For the rest of the day it was fairly easy to stay unplugged. I picked up my sister and we drove for nearly 6 hours. We have not been together for that long a period of time in a while. I was able to keep her unplugged with me while we talked for almost 4 hours straight. When we finally arrived at our house, I was too tired don’t worry about social media. Besides, I no longer had cell service and we only get intermittent Internet access. 

Day 3, Wednesday: I woke up in the morning telling myself that I would be more unplugged than I had been on Monday and Tuesday. That plan went downhill relatively quickly. We all piled into the car to go visit some relatives. We were in an area with cell service! I ended up staying alone at my grandfather’s house while they rest of the group took him to the appointment with the cardiologist. It was a very tough hour. I was connected for part of the time- more than I should have been. However, once everyone returned, I turned my phone off. I went on to spend the next 3 hours running errands and visiting with other family members- fully unplugged.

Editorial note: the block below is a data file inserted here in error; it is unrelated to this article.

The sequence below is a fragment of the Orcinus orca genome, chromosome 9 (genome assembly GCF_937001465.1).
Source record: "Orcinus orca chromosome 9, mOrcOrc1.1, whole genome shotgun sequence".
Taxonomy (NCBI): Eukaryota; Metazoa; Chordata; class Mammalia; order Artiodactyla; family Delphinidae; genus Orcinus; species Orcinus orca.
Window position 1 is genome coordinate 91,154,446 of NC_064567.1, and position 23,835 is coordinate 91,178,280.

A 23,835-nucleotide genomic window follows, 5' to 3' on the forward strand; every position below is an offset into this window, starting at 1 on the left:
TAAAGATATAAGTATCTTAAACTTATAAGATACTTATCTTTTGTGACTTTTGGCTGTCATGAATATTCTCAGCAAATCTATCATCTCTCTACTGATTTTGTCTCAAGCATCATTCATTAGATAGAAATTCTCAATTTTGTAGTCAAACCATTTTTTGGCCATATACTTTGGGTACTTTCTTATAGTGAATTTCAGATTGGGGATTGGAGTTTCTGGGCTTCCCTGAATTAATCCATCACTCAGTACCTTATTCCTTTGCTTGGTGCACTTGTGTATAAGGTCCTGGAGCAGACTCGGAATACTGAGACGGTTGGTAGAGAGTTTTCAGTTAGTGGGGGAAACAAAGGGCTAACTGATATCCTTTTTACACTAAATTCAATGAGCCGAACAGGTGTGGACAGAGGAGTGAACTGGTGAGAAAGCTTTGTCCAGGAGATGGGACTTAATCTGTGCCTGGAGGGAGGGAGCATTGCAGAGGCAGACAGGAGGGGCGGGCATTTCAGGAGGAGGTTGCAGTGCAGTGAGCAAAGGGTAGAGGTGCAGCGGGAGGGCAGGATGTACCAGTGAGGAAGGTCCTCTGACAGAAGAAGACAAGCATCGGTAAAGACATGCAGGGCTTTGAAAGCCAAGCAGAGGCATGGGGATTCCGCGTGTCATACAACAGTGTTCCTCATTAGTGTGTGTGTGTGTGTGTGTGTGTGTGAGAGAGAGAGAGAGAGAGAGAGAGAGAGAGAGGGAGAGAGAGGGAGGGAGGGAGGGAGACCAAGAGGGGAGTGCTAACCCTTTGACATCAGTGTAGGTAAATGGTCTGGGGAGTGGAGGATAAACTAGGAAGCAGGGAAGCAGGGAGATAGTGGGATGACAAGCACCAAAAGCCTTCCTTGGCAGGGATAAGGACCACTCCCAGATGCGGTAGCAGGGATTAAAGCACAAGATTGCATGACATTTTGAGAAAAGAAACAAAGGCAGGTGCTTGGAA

I am realizing that there are times that I am too “plugged-in” to fully experience my time with others. But, mostly I am seriously plugged in when I am alone. 

Day 4, Thursday: Thanksgiving day! I turned to my phone in the morning for the obligatory “happy thanksgiving” post from my friends and relatives across the country. Then the rest of the day I was almost fully unplugged. It was easier to forget that day because we had so much to do.